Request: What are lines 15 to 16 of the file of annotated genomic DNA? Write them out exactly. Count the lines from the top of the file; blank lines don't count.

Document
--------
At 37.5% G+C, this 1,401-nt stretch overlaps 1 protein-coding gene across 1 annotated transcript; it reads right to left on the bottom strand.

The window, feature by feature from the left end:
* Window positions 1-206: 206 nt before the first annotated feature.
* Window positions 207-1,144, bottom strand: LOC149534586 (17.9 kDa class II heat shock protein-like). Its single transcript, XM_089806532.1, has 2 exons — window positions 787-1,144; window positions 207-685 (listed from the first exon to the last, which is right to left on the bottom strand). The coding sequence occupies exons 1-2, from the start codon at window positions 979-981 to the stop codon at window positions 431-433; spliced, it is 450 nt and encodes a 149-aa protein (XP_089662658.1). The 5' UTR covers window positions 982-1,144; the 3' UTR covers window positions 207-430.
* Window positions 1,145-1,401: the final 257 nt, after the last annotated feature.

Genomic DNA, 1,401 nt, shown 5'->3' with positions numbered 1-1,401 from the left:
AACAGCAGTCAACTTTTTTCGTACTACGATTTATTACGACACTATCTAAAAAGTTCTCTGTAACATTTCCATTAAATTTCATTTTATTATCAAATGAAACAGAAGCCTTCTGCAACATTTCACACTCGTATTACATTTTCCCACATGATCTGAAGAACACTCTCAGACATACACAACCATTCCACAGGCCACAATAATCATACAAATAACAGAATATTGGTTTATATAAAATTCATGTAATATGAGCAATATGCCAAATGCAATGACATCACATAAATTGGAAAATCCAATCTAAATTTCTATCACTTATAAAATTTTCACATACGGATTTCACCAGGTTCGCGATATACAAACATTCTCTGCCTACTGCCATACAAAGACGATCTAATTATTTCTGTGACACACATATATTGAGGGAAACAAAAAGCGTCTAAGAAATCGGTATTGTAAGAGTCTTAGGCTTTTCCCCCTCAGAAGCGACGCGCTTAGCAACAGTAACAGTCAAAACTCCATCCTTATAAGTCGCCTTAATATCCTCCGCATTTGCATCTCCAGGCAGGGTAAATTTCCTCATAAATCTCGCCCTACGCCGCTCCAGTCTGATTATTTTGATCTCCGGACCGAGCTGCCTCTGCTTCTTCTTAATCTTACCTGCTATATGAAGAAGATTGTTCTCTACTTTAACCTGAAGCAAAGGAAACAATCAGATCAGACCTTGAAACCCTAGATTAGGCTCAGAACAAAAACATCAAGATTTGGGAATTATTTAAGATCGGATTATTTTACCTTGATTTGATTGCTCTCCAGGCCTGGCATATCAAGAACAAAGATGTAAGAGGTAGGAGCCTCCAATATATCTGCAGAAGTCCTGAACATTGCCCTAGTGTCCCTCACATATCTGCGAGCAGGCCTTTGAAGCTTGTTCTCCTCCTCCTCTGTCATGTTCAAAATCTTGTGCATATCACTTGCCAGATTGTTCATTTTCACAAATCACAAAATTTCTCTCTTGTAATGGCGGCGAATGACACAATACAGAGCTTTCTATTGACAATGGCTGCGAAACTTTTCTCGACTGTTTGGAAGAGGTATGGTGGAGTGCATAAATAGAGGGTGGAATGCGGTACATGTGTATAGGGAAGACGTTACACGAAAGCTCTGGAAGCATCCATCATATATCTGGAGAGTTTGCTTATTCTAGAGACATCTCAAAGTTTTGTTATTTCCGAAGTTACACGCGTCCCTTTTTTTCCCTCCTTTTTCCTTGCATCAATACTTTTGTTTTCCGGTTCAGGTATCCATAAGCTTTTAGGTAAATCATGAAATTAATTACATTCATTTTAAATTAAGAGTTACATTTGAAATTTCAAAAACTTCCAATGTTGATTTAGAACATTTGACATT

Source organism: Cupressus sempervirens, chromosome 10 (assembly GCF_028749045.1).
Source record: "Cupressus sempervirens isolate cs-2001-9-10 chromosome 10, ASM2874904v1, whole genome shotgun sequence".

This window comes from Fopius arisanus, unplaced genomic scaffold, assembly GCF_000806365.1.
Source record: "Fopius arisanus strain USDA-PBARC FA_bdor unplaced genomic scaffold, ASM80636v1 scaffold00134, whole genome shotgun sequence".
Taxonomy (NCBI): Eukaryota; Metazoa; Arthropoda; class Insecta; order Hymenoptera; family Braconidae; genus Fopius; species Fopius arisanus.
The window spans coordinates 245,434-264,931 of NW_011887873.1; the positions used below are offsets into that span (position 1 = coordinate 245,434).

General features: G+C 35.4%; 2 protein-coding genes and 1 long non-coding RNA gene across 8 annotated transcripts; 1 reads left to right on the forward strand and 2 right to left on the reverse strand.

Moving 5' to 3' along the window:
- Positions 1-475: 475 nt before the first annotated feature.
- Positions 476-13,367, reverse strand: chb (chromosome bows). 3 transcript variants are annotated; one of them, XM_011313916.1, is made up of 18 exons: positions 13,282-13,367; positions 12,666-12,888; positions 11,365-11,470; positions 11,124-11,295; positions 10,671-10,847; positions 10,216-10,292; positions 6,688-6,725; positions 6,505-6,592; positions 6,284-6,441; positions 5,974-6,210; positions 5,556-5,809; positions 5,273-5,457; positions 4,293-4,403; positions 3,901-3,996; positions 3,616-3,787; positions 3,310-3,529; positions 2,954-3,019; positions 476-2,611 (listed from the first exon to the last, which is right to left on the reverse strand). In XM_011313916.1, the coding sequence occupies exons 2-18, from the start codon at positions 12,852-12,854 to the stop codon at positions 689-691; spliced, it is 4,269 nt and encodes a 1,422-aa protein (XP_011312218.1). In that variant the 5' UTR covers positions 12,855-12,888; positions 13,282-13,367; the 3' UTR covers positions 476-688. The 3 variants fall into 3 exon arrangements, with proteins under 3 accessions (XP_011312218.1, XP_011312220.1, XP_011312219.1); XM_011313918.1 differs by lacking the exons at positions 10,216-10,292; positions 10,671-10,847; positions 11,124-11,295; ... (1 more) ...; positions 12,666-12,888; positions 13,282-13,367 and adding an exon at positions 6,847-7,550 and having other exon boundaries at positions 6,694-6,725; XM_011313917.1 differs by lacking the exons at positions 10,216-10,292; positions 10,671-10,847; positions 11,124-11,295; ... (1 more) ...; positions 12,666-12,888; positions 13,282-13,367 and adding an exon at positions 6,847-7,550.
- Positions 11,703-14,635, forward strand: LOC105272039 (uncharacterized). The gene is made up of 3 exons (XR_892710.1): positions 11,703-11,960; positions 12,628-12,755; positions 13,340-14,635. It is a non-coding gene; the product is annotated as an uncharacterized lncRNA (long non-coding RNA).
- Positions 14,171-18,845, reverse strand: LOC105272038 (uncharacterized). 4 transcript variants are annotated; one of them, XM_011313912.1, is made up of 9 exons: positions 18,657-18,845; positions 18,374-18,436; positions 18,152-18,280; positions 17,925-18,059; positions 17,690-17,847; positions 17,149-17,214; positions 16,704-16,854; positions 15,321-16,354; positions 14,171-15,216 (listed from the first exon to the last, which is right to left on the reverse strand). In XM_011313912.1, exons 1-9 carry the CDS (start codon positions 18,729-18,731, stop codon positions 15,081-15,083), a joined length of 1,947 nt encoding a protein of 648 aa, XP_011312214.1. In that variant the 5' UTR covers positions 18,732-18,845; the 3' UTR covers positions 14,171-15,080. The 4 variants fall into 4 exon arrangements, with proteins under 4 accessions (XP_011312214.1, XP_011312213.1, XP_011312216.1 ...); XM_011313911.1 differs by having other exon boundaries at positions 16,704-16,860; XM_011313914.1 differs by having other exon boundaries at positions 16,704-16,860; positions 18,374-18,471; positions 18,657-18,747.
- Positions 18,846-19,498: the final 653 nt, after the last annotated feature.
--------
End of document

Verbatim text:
Moving 5' to 3' along the window:
- Positions 1-475: 475 nt before the first annotated feature.